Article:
Diverticular disease is a digestive condition that may cause pain and discomfort in the abdomen, diarrhea or constipation, fever, chills and cramping. Read on to learn more about what causes diverticular disease and how to manage your symptoms.
What is diverticular disease?
Diverticular disease is the common name for having diverticulosis and diverticulitis:
- Diverticulosis means that you have small pouches (diverticula) in your colon (large intestine). These pouches form when there is a weak spot in the wall of your colon.
- Diverticulitis means the small pouches are inflamed or infected by bacteria.
What causes diverticular disease?
The causes of this disease are still not well understood. Diverticular disease may be caused by genetics or changes to the gut related to aging as well as infection by bacteria or viruses.
What are the symptoms of diverticular disease?
If you have diverticulosis, you likely will not have symptoms. Sometimes cramping, bloating or bleeding can occur. However, if you have diverticulitis, symptoms can include pain, tenderness or cramping in the abdomen, diarrhea or constipation, nausea and sometimes vomiting, fever and chills.
How can I prevent diverticular disease?
Get enough fibre
Choose whole grains, legumes (beans, peas, lentils), nuts, seeds and vegetables and fruit. The fibre found in these foods can help prevent diverticulosis. Use the chart below to find out how much fibre you need per day. Remember to slowly increase how much fibre you eat to avoid gas and bloating.
||Recommended amount of fibre per day (grams)
|Males 50 and over
|Females 50 and over
Bonus! Find out how much fibre is in various vegetables, fruit, grains, legumes, nuts and seeds! A sample menu is also provided.
Drink enough water
Drink 1.5-2 L (6-8 cups) of water per day especially when you are increasing your fibre intake. Water helps fibre do its job. It also helps keep your stool soft.
Being more physically active can help lower your risk of diverticular disease in combination with a high fibre diet.
Get enough vitamin D
Some research has linked vitamin D with diverticular disease. The amount of vitamin D you need per day depends on your age. Check this helpful chart in our vitamin D article to learn more. Vitamin D is not found naturally in many foods but is added to foods like milk, plant-based beverages, yogurt and you can also get some from fatty fish and egg yolks. If you have trouble getting enough, you may benefit from a supplement. In fact, Health Canada recommends that everyone over the age of 50 take a vitamin D supplement containing 400 International Units (or 10 micrograms) per day.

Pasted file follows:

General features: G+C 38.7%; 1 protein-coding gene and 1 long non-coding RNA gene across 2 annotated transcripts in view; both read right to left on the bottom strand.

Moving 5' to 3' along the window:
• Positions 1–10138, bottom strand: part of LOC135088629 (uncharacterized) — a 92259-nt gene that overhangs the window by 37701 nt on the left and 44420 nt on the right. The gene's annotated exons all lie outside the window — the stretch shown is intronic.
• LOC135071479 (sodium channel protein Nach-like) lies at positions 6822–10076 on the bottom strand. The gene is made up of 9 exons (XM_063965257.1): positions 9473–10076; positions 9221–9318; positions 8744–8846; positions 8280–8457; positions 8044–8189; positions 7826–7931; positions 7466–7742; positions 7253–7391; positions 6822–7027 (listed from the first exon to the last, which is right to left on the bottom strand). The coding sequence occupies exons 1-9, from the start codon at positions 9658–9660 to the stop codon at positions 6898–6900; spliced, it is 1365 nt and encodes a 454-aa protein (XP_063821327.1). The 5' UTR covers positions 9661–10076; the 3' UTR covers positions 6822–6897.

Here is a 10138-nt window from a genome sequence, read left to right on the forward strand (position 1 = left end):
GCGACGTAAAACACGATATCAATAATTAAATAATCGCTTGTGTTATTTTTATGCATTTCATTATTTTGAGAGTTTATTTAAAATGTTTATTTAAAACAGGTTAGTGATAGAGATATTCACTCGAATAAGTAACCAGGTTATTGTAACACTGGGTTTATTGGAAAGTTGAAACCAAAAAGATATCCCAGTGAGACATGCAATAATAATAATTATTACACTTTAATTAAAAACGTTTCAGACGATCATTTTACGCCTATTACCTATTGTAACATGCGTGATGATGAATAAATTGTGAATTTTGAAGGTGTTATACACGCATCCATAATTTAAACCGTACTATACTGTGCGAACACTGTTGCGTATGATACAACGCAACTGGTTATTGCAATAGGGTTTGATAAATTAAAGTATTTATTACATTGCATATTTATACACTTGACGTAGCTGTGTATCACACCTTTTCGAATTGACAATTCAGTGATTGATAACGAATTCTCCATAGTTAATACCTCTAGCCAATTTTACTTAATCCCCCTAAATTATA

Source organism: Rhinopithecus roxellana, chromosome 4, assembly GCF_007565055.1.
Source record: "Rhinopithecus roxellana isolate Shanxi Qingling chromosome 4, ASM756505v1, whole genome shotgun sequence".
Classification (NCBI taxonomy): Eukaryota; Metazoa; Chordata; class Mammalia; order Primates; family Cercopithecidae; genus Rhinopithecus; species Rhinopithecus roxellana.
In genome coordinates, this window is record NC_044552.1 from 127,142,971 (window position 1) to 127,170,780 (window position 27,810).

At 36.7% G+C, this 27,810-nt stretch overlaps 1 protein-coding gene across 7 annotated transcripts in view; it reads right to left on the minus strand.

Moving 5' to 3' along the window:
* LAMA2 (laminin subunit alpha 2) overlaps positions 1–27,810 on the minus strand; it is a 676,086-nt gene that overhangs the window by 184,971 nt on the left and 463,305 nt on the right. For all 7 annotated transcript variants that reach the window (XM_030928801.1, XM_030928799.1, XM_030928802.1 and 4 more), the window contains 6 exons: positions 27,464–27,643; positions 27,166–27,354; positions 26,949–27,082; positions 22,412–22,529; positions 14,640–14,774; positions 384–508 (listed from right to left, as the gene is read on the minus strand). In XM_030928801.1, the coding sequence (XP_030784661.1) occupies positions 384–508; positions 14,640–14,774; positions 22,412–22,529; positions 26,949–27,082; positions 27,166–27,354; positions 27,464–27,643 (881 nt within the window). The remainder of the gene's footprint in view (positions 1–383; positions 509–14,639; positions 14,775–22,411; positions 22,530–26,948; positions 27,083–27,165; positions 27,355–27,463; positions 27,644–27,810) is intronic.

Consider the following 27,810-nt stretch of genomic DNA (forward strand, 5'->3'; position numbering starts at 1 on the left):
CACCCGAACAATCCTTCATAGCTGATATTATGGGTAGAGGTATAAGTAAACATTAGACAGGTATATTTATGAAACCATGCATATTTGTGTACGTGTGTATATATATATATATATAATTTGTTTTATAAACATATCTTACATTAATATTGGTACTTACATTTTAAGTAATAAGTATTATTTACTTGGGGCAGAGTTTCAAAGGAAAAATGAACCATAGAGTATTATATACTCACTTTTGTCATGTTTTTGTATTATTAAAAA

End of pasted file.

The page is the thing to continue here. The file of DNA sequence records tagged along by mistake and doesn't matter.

What foods should I avoid if I have diverticular disease?
There are no specific foods you need to avoid. You do not need to avoid any foods such as nuts, seeds, corn, popcorn or tomatoes if you have diverticular disease. These foods do not make diverticular disease worse. These foods may even help prevent it because they are high fibre choices.
How is diverticular disease treated?
If you have diverticulitis and your pouches become infected, you may need to stay in the hospital for a while and take antibiotics and/or pain medication. You may also need a special diet while your infection is being treated. Your healthcare team will guide you.
Should I take a fibre supplement for diverticular disease?
If you are not able to get enough fibre or continue to have symptoms even after eating a high fibre diet, consider adding a fibre supplement. Check with your dietitian or healthcare provider before you start taking supplements.
When should I see my health care provider?
If you have diverticular disease, speak with your healthcare provider if you are having pain, fever, diarrhea or vomiting. Speak to your healthcare provider if you think you may have diverticular disease.
How can a dietitian help?
A dietitian is an important part of your medical team when treating diverticular disease. They will work with you to make sure you are getting enough fibre and fluids and give you personalized advice that is easy to follow. If you have diverticulitis they will advise you on what to eat while the infection heals. Connect with a dietitian today!
Getting enough fibre, staying hydrated and being active are ways you can help prevent diverticular disease. If you have pain or other symptoms that concern you, speak with your healthcare provider.
You may also be interested in:
What You Need to Know about Ulcers
Constipation in Adults
Getting More Fibre
This article was written and reviewed by dietitians from Dietitians of Canada. The advice in this article is intended as general information and should not replace advice given by your dietitian or healthcare provider.
Last Update – December 20, 2022